The gal obviously wanted to find out what makes Albania, and its capital, tick. The best spokespeople for this city-of-two million are its determined Mayor, Erion Veliaj, 37, and his equally-charismatic Chief of Staff, Anuela Ristani, who aborted her Fulbright scholarship marketing PhD in the USA to come back home to support the effort. Tirana is determined to get into the EU by 2025, and it also wants to be considered as one of Europe’s megacities, now. This means it needs international investment, also now, to revive railways and other infrastructure, and attract luxury hotel brands. There is, says Anuela Ristani, land available, her office can help with connections, and long-term tax incentives are available.
The municipality office, by the way, is just one of Tirana’s dozens of fascinating buildings, some centuries old, others bang up to 2018 with architecture, and colours, that make you say wow (a display in the MAKtirana lobby shows how design company Triqita produces covetable ties and scarves based on some of the modern architecture). The municipality building’s central stairwell, above, has striking roof-hung lanterns, has murals based on past rural scenes, and costumes like the skirted garb that some associate with portraits of Lord Byron.
But the past, the days when Albania was considered the North Korea of Europe, must not be overlooked. Communist Head of State Enver Hoxha, 1908-1985 built over 173,000 crisis bunkers across the country in the period 1960s until his death. Some were underground, some above-ground, some only held two people while others were considerably more spacious. Two of the surviving bunkers in central Tirana have been educationalised as Bunk’Art, and Bunk’Art 2, two minutes’ from the municipality building, is particularly poignant. At the above-ground entrance, the rabbit-warren that was originally built for the Ministry of Interior Affairs was opened in 2016 as a memorial to the 100,00 or so who, it is estimated, lost their lives during Hoxha’s rule. In one room down there is a life-size photo of someone hanging. Another room has fluttering sheets suspended from the low ceiling listing over 5,000 names.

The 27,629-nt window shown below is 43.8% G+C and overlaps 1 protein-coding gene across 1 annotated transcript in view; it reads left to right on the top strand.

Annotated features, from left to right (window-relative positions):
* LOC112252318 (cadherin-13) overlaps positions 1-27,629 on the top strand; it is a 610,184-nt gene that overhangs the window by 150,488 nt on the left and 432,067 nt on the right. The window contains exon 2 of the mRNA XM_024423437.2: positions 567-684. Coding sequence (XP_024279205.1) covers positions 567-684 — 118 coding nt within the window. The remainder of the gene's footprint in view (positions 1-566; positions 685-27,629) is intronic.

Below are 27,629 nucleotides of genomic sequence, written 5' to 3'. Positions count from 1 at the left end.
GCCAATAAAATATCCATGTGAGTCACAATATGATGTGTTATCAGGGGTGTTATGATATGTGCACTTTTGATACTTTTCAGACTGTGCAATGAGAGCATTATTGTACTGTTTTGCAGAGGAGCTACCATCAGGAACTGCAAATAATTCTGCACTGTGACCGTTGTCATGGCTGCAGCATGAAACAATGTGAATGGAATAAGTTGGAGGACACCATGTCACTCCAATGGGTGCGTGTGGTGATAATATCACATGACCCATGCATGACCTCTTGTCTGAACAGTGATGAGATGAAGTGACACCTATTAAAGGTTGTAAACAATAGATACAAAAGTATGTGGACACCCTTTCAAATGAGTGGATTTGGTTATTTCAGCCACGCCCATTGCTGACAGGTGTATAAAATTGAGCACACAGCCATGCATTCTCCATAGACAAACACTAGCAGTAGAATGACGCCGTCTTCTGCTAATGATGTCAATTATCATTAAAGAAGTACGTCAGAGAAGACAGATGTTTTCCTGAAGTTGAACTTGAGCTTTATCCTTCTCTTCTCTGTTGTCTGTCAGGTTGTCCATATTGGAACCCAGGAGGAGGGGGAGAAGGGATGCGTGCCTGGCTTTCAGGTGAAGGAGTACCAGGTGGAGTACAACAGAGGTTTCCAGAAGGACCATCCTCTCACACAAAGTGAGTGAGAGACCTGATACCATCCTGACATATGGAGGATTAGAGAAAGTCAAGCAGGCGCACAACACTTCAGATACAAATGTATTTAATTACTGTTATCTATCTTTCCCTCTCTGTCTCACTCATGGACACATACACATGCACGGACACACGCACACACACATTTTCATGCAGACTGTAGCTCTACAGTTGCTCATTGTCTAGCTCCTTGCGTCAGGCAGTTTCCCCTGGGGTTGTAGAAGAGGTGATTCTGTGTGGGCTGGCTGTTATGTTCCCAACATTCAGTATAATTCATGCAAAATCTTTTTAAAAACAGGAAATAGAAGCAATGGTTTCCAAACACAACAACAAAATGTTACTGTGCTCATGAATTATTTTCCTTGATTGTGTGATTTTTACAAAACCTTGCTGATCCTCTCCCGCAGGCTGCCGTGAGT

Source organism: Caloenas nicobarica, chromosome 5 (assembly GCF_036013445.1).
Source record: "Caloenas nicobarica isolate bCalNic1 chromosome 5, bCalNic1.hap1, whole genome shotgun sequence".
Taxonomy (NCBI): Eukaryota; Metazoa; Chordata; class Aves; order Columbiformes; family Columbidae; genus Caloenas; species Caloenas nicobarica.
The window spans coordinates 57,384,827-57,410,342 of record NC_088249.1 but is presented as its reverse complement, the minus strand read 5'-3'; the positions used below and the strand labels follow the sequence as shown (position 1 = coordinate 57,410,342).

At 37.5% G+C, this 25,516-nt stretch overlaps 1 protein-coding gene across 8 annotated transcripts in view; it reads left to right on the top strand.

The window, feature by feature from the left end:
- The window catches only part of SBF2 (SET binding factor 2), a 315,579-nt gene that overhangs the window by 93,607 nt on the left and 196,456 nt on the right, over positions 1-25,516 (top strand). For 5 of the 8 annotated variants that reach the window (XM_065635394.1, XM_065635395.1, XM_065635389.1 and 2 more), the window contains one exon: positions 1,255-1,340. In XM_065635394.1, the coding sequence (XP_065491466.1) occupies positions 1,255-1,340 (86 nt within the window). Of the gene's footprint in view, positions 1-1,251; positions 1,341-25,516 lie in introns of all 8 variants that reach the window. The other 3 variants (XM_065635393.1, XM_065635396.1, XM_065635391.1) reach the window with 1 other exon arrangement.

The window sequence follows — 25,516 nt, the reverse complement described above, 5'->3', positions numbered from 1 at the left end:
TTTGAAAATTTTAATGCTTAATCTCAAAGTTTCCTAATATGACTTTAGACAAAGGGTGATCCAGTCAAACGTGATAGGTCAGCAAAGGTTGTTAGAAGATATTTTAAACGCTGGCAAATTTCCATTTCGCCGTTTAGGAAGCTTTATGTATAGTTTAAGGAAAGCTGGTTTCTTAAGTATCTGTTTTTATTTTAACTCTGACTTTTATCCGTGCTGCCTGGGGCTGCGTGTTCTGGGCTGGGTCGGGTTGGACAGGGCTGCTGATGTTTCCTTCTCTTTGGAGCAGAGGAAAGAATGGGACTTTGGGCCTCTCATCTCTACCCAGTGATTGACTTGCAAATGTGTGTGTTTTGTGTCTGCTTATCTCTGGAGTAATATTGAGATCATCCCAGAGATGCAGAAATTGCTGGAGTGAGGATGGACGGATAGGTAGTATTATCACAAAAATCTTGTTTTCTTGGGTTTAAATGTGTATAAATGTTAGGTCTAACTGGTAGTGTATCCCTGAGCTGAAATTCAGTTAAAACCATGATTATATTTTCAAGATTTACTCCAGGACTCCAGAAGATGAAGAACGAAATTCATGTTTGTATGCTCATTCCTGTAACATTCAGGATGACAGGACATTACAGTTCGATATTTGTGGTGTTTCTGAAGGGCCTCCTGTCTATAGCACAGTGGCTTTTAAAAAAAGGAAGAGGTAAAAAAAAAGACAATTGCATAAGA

Today, the sun is shining. Let us think present and future. Albania is, says my new friend Mike Walker – an Englishman married to an Albanian – the next Riviera. Over a typical Albanian lunch of Greek-type salad and meatballs in tomato sauce, he raved about the country’s potential. Already there is great nightlife and dining (a Noma alumnus, Bleder Kola, runs Mullixhiu). A second airport, in the south of Albania at Vlorawere, is planned to complement the existing and out-of-capacity Tirana airport. This is Chinese owned and it has absolutely the best Business lounge anywhere (where else do you see so much living greenery, including a mature olive tree atop the service counter?). This autumn Mike Walker opens what will be Tirana’s only global-brand hotel, Hilton Garden Inn, with a 24/7 Technogym and two big ballrooms to hold two meetings or parties simultaneously: this is important as Albanians like nothing better than celebrating, and this includes five-year birthday as well as new decades. Talking of five, by the way, Mike Walker predicts that by 2023 there will be at least a handful of real luxury hotels here in Tirana. AND NOW, FOR THREE PERSPECTIVES OF TIRANA, SEE VIDEOS TAKEN ON THE STREET, IN BUNK’ART, AND THEN, ON DEPARTURE, IN THE STUNNING BUSINESS LOUNGE AT TIRANA AIRPORT